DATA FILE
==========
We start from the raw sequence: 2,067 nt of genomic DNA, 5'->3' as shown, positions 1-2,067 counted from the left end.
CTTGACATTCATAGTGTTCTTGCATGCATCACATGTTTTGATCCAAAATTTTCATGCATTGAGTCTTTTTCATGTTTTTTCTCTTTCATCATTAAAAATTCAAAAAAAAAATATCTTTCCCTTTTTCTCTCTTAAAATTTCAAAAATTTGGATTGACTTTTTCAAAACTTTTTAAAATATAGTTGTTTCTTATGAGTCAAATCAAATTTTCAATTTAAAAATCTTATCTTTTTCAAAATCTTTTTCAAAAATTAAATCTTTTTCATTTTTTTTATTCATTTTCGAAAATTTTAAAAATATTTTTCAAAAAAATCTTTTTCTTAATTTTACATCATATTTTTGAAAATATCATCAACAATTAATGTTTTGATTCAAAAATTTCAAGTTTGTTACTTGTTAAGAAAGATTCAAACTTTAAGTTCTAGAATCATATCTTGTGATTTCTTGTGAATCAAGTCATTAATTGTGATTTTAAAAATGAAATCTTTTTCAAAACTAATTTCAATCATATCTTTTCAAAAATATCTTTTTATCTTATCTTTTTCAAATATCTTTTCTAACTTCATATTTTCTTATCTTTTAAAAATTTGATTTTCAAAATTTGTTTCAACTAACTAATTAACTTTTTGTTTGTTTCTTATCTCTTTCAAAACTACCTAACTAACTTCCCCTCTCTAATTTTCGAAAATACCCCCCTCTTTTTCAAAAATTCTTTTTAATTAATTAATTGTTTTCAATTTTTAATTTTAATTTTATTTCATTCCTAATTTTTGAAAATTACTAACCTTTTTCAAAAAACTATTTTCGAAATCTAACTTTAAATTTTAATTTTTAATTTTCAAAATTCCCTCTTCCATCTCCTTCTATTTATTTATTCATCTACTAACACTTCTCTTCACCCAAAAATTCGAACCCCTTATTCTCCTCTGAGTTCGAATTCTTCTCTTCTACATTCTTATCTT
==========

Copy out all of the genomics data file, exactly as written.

We start from the raw sequence: 2,067 nt of genomic DNA, 5'->3' as shown, positions 1-2,067 counted from the left end.
CTTGACATTCATAGTGTTCTTGCATGCATCACATGTTTTGATCCAAAATTTTCATGCATTGAGTCTTTTTCATGTTTTTTCTCTTTCATCATTAAAAATTCAAAAAAAAAATATCTTTCCCTTTTTCTCTCTTAAAATTTCAAAAATTTGGATTGACTTTTTCAAAACTTTTTAAAATATAGTTGTTTCTTATGAGTCAAATCAAATTTTCAATTTAAAAATCTTATCTTTTTCAAAATCTTTTTCAAAAATTAAATCTTTTTCATTTTTTTTATTCATTTTCGAAAATTTTAAAAATATTTTTCAAAAAAATCTTTTTCTTAATTTTACATCATATTTTTGAAAATATCATCAACAATTAATGTTTTGATTCAAAAATTTCAAGTTTGTTACTTGTTAAGAAAGATTCAAACTTTAAGTTCTAGAATCATATCTTGTGATTTCTTGTGAATCAAGTCATTAATTGTGATTTTAAAAATGAAATCTTTTTCAAAACTAATTTCAATCATATCTTTTCAAAAATATCTTTTTATCTTATCTTTTTCAAATATCTTTTCTAACTTCATATTTTCTTATCTTTTAAAAATTTGATTTTCAAAATTTGTTTCAACTAACTAATTAACTTTTTGTTTGTTTCTTATCTCTTTCAAAACTACCTAACTAACTTCCCCTCTCTAATTTTCGAAAATACCCCCCTCTTTTTCAAAAATTCTTTTTAATTAATTAATTGTTTTCAATTTTTAATTTTAATTTTATTTCATTCCTAATTTTTGAAAATTACTAACCTTTTTCAAAAAACTATTTTCGAAATCTAACTTTAAATTTTAATTTTTAATTTTCAAAATTCCCTCTTCCATCTCCTTCTATTTATTTATTCATCTACTAACACTTCTCTTCACCCAAAAATTCGAACCCCTTATTCTCCTCTGAGTTCGAATTCTTCTCTTCTACATTCTTATCTT